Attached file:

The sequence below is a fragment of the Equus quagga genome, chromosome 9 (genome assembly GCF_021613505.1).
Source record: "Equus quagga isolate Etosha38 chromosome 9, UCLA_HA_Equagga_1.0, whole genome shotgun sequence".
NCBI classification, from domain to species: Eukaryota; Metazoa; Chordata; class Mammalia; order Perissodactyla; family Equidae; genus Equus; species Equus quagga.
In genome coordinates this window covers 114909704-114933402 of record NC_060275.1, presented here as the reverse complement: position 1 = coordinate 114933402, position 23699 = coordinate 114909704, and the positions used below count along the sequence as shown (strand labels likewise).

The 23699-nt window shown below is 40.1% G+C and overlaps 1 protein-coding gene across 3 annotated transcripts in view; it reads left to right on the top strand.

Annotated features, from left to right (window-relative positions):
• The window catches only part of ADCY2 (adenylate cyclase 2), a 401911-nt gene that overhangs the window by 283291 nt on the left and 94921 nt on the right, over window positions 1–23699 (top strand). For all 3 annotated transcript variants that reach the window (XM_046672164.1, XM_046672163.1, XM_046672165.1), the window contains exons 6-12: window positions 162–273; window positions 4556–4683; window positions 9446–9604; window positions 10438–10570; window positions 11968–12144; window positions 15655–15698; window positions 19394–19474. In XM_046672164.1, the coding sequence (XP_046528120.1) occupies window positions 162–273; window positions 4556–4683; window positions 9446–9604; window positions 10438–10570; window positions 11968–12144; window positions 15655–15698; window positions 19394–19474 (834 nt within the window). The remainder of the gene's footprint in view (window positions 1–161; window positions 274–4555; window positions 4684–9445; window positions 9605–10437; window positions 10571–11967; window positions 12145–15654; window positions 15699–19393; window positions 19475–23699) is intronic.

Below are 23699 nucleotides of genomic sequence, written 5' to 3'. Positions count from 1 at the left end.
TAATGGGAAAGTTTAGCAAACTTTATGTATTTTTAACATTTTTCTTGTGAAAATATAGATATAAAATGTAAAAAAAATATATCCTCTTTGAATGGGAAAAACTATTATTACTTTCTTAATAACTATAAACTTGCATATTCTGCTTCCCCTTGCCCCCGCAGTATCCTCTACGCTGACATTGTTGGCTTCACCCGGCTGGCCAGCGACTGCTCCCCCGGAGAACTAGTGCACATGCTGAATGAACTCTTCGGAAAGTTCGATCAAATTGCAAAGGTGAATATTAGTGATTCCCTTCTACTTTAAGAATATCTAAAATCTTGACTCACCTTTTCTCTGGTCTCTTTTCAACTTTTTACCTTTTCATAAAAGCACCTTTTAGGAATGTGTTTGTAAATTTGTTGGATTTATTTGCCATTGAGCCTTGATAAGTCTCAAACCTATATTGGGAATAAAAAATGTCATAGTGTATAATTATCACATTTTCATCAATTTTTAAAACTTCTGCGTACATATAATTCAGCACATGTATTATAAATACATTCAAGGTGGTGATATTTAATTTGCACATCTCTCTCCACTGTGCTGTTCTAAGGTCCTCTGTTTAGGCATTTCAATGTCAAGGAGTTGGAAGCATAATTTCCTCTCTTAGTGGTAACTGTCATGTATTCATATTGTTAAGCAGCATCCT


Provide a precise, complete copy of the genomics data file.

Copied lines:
The sequence below is a fragment of the Equus quagga genome, chromosome 9 (genome assembly GCF_021613505.1).
Source record: "Equus quagga isolate Etosha38 chromosome 9, UCLA_HA_Equagga_1.0, whole genome shotgun sequence".
NCBI classification, from domain to species: Eukaryota; Metazoa; Chordata; class Mammalia; order Perissodactyla; family Equidae; genus Equus; species Equus quagga.
In genome coordinates this window covers 114909704-114933402 of record NC_060275.1, presented here as the reverse complement: position 1 = coordinate 114933402, position 23699 = coordinate 114909704, and the positions used below count along the sequence as shown (strand labels likewise).

The 23699-nt window shown below is 40.1% G+C and overlaps 1 protein-coding gene across 3 annotated transcripts in view; it reads left to right on the top strand.

Annotated features, from left to right (window-relative positions):
• The window catches only part of ADCY2 (adenylate cyclase 2), a 401911-nt gene that overhangs the window by 283291 nt on the left and 94921 nt on the right, over window positions 1–23699 (top strand). For all 3 annotated transcript variants that reach the window (XM_046672164.1, XM_046672163.1, XM_046672165.1), the window contains exons 6-12: window positions 162–273; window positions 4556–4683; window positions 9446–9604; window positions 10438–10570; window positions 11968–12144; window positions 15655–15698; window positions 19394–19474. In XM_046672164.1, the coding sequence (XP_046528120.1) occupies window positions 162–273; window positions 4556–4683; window positions 9446–9604; window positions 10438–10570; window positions 11968–12144; window positions 15655–15698; window positions 19394–19474 (834 nt within the window). The remainder of the gene's footprint in view (window positions 1–161; window positions 274–4555; window positions 4684–9445; window positions 9605–10437; window positions 10571–11967; window positions 12145–15654; window positions 15699–19393; window positions 19475–23699) is intronic.

Below are 23699 nucleotides of genomic sequence, written 5' to 3'. Positions count from 1 at the left end.
TAATGGGAAAGTTTAGCAAACTTTATGTATTTTTAACATTTTTCTTGTGAAAATATAGATATAAAATGTAAAAAAAATATATCCTCTTTGAATGGGAAAAACTATTATTACTTTCTTAATAACTATAAACTTGCATATTCTGCTTCCCCTTGCCCCCGCAGTATCCTCTACGCTGACATTGTTGGCTTCACCCGGCTGGCCAGCGACTGCTCCCCCGGAGAACTAGTGCACATGCTGAATGAACTCTTCGGAAAGTTCGATCAAATTGCAAAGGTGAATATTAGTGATTCCCTTCTACTTTAAGAATATCTAAAATCTTGACTCACCTTTTCTCTGGTCTCTTTTCAACTTTTTACCTTTTCATAAAAGCACCTTTTAGGAATGTGTTTGTAAATTTGTTGGATTTATTTGCCATTGAGCCTTGATAAGTCTCAAACCTATATTGGGAATAAAAAATGTCATAGTGTATAATTATCACATTTTCATCAATTTTTAAAACTTCTGCGTACATATAATTCAGCACATGTATTATAAATACATTCAAGGTGGTGATATTTAATTTGCACATCTCTCTCCACTGTGCTGTTCTAAGGTCCTCTGTTTAGGCATTTCAATGTCAAGGAGTTGGAAGCATAATTTCCTCTCTTAGTGGTAACTGTCATGTATTCATATTGTTAAGCAGCATCCT